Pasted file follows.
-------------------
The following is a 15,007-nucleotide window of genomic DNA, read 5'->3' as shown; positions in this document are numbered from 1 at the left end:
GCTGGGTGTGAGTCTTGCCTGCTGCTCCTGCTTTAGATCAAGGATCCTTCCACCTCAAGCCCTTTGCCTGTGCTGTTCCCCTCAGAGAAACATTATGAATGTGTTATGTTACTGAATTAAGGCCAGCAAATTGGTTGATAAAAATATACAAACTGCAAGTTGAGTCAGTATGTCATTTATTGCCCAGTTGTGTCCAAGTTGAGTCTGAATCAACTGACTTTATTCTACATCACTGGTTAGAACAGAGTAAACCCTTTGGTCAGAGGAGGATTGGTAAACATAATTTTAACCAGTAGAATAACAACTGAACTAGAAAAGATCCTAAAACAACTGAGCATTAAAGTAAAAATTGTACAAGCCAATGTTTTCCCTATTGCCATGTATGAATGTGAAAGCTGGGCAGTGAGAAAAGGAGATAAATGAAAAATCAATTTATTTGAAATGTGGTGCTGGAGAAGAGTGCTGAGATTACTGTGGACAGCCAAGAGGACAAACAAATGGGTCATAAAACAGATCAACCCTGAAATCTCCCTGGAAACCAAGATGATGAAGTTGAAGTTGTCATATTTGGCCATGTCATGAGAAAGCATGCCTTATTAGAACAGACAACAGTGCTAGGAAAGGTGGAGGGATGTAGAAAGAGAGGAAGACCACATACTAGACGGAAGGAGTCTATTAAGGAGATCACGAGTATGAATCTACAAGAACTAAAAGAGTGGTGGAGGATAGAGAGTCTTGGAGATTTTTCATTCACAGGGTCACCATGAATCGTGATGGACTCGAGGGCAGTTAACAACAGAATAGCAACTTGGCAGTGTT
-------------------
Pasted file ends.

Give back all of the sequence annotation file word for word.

The following is a 15,007-nucleotide window of genomic DNA, read 5'->3' as shown; positions in this document are numbered from 1 at the left end:
GCTGGGTGTGAGTCTTGCCTGCTGCTCCTGCTTTAGATCAAGGATCCTTCCACCTCAAGCCCTTTGCCTGTGCTGTTCCCCTCAGAGAAACATTATGAATGTGTTATGTTACTGAATTAAGGCCAGCAAATTGGTTGATAAAAATATACAAACTGCAAGTTGAGTCAGTATGTCATTTATTGCCCAGTTGTGTCCAAGTTGAGTCTGAATCAACTGACTTTATTCTACATCACTGGTTAGAACAGAGTAAACCCTTTGGTCAGAGGAGGATTGGTAAACATAATTTTAACCAGTAGAATAACAACTGAACTAGAAAAGATCCTAAAACAACTGAGCATTAAAGTAAAAATTGTACAAGCCAATGTTTTCCCTATTGCCATGTATGAATGTGAAAGCTGGGCAGTGAGAAAAGGAGATAAATGAAAAATCAATTTATTTGAAATGTGGTGCTGGAGAAGAGTGCTGAGATTACTGTGGACAGCCAAGAGGACAAACAAATGGGTCATAAAACAGATCAACCCTGAAATCTCCCTGGAAACCAAGATGATGAAGTTGAAGTTGTCATATTTGGCCATGTCATGAGAAAGCATGCCTTATTAGAACAGACAACAGTGCTAGGAAAGGTGGAGGGATGTAGAAAGAGAGGAAGACCACATACTAGACGGAAGGAGTCTATTAAGGAGATCACGAGTATGAATCTACAAGAACTAAAAGAGTGGTGGAGGATAGAGAGTCTTGGAGATTTTTCATTCACAGGGTCACCATGAATCGTGATGGACTCGAGGGCAGTTAACAACAGAATAGCAACTTGGCAGTGTT